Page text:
Monday, September 24, 2007

Controversy in the Classroom - Everyone Loses

If there is one thing I’ve learned from being a parent, it’s that there are always two sides to a story and the truth usually lies somewhere in between. Whenever an argument erupts between by kids, I am captivated time and again by one's ability to win my support of their version of the story, only to hear an equally compelling saga from their sibling . I believe that such is the case of Nate Fisher, a popular English teacher and an unnamed student from a local high school. Fisher resigned last week and the student, from what I have read has been suffering at the hands of her peers.

In the same manner that I try (often unsuccessfully) to understand the true facts of a disagreement between my kids, I have tried to understand the facts of this story. Here are the simple facts that I believe are indisputable.

Fact #1: A teacher gives a freshman student (female) a suggested book for a project. The book is a graphic novel.
Fact #2: The parents of the student find the material inappropriate
Fact #3: The book is written by, Daniel Clowes, an award-winning graphic comic book writer
Fact #4: The Teacher is placed on Administrative leave
Fact #5: Word gets out that the teacher is facing trouble and a Facebook group is created in support of the teacher. Communications get nasty, with the student being targeted and the site is closed down.
Fact #6: The teacher resigns and the student becomes the target of harassment
Fact #7: Everyone loses

We don’t know much more than this, but here’s where it doesn’t matter what we know or what we assume: The grey area of disagreement over perception can inflict such unfortunate pain on its victims. I don’t know the student, her parents or the teacher. However, there is no doubt that both sides of the controversy present compelling arguments..

First, the teacher. I will draw my own conclusion and refuse to believe that Nate Fisher’s intentions were impure or that his goal was to make the girl uncomfortable by giving her “pornographic material”. He’s a young teacher who, I imagine, if he’s a good English teacher, follows literary trends and reads works by up and coming authors. Graphic novels can be edgy, but the author he chose isn’t scum, he’s an award-winning, graphic novelist who has been acclaimed by Time Magazine and the New York Times. Did he demonstrate bad judgment by offering the book? Perhaps. We don’t know the conversation that transpired between him and his student before giving her the book. Did he warn her that the material may be too mature for her? Did he suggest she get permission from her parents first? Should he have first gotten administrative permission to hand the book out to a student? Isn't it really is our own personal perceptions about whether this material is inappropriate? Is this book, or books like it, to become the Catcher in the Rye of our time?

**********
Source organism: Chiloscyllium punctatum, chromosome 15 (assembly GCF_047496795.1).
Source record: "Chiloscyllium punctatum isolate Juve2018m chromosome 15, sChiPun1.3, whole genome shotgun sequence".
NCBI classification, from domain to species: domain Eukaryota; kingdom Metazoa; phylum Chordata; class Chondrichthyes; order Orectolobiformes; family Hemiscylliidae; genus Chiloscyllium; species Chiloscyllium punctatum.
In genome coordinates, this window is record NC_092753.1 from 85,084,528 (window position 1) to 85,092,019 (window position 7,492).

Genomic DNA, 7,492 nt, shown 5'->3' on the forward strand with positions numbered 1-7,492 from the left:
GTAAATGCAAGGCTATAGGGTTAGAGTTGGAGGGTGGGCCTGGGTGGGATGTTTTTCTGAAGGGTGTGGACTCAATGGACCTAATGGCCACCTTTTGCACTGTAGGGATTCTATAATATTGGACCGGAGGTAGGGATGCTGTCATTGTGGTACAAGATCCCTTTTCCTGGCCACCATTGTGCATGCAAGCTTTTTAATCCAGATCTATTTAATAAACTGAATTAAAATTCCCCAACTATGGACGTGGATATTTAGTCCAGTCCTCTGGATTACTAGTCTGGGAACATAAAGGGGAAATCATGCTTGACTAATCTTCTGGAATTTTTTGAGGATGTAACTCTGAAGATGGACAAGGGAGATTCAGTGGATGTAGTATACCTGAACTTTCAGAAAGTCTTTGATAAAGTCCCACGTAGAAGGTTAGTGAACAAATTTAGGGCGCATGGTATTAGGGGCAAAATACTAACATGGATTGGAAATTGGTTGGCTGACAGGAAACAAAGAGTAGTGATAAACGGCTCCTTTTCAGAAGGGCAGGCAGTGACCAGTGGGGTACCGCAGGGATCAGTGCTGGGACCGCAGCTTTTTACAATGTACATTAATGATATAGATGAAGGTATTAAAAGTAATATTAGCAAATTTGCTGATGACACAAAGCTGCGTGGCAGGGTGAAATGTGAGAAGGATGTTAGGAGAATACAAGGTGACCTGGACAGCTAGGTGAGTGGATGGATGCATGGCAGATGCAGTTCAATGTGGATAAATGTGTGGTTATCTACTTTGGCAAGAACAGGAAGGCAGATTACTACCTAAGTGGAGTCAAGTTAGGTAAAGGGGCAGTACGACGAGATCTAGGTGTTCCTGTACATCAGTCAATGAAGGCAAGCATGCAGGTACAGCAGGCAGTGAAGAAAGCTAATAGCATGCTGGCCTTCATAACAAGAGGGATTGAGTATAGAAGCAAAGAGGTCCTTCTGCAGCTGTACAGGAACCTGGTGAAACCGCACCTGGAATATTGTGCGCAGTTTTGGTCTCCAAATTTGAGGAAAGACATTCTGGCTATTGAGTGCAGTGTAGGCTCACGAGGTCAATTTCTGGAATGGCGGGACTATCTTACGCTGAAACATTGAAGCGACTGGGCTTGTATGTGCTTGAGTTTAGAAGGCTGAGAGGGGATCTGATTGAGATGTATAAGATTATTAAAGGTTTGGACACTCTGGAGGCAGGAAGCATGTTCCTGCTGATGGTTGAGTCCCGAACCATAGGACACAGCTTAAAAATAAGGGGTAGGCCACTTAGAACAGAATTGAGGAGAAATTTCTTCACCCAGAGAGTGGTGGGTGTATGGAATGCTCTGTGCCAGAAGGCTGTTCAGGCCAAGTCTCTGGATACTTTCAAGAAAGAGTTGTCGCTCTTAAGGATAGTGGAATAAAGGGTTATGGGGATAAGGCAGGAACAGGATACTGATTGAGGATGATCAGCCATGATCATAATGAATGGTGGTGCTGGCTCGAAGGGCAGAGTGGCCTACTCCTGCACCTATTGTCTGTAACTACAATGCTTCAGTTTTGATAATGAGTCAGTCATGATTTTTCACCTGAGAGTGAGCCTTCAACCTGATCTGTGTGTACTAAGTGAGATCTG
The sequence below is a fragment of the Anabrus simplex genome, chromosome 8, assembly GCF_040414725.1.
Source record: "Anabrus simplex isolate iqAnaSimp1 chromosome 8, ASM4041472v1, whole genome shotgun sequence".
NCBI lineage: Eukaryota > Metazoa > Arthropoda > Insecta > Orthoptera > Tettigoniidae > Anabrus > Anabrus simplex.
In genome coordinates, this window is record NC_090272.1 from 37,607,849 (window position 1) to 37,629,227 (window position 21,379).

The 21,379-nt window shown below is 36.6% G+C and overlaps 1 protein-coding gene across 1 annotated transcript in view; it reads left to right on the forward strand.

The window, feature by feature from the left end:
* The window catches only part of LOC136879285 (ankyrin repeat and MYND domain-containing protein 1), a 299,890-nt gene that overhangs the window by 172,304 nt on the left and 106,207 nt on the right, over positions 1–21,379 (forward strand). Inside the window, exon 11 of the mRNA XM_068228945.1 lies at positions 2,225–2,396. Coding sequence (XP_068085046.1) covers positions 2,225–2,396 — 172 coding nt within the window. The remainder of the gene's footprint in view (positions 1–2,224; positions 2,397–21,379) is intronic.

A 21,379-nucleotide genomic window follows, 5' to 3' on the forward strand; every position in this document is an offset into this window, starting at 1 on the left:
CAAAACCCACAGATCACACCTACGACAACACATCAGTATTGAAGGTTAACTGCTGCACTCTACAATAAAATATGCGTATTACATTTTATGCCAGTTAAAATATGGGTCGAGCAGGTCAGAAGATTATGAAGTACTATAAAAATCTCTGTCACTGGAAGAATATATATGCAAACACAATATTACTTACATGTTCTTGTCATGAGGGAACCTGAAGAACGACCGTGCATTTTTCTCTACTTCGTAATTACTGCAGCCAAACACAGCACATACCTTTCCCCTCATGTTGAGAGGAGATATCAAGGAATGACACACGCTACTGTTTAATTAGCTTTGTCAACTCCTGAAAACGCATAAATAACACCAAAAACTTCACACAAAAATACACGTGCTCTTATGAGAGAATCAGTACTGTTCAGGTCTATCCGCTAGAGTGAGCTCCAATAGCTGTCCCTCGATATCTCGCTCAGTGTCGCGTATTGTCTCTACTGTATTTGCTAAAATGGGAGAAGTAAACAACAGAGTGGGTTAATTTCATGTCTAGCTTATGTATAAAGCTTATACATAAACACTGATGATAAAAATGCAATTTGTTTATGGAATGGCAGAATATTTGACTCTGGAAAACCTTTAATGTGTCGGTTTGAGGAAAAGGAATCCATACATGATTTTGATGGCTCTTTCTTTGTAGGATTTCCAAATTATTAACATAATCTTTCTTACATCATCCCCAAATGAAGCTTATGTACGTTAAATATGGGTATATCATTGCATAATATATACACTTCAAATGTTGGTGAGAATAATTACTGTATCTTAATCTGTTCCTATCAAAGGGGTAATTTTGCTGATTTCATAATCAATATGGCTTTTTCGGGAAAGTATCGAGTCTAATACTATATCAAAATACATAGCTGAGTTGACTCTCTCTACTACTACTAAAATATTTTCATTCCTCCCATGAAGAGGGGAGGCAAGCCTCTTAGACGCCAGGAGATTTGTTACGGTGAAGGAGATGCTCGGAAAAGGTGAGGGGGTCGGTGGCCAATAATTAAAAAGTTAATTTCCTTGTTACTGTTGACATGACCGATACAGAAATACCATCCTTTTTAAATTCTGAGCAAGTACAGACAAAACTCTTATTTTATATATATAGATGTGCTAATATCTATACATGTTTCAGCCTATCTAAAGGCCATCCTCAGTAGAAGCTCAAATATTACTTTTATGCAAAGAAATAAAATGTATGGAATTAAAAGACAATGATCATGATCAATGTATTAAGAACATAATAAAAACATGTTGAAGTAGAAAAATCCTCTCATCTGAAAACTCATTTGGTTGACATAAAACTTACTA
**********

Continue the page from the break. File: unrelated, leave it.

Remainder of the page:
As a parent, I understand our desire to protect our children. We trust the schools to keep our kids safe, both physically and psychologically. At a minimum, we expect zero-tolerance bullying policies, environmentally safe buildings and teachers who will be respectful and supportive of our children’s needs and learning styles. I can accept that these parents believed that this teacher crossed the line by handing their child this book to read. They may even believe that she was violated in some way. Nobody should be judging them or their child for this belief. They have every right to their feelings. What we don’t know is how they pursued their claim. Did they go directly to the teacher? The principal? The Superintendent? Or the Police? Did they want Nate Fisher fired regardless of an explanation? Did they really want him to lose his job over this?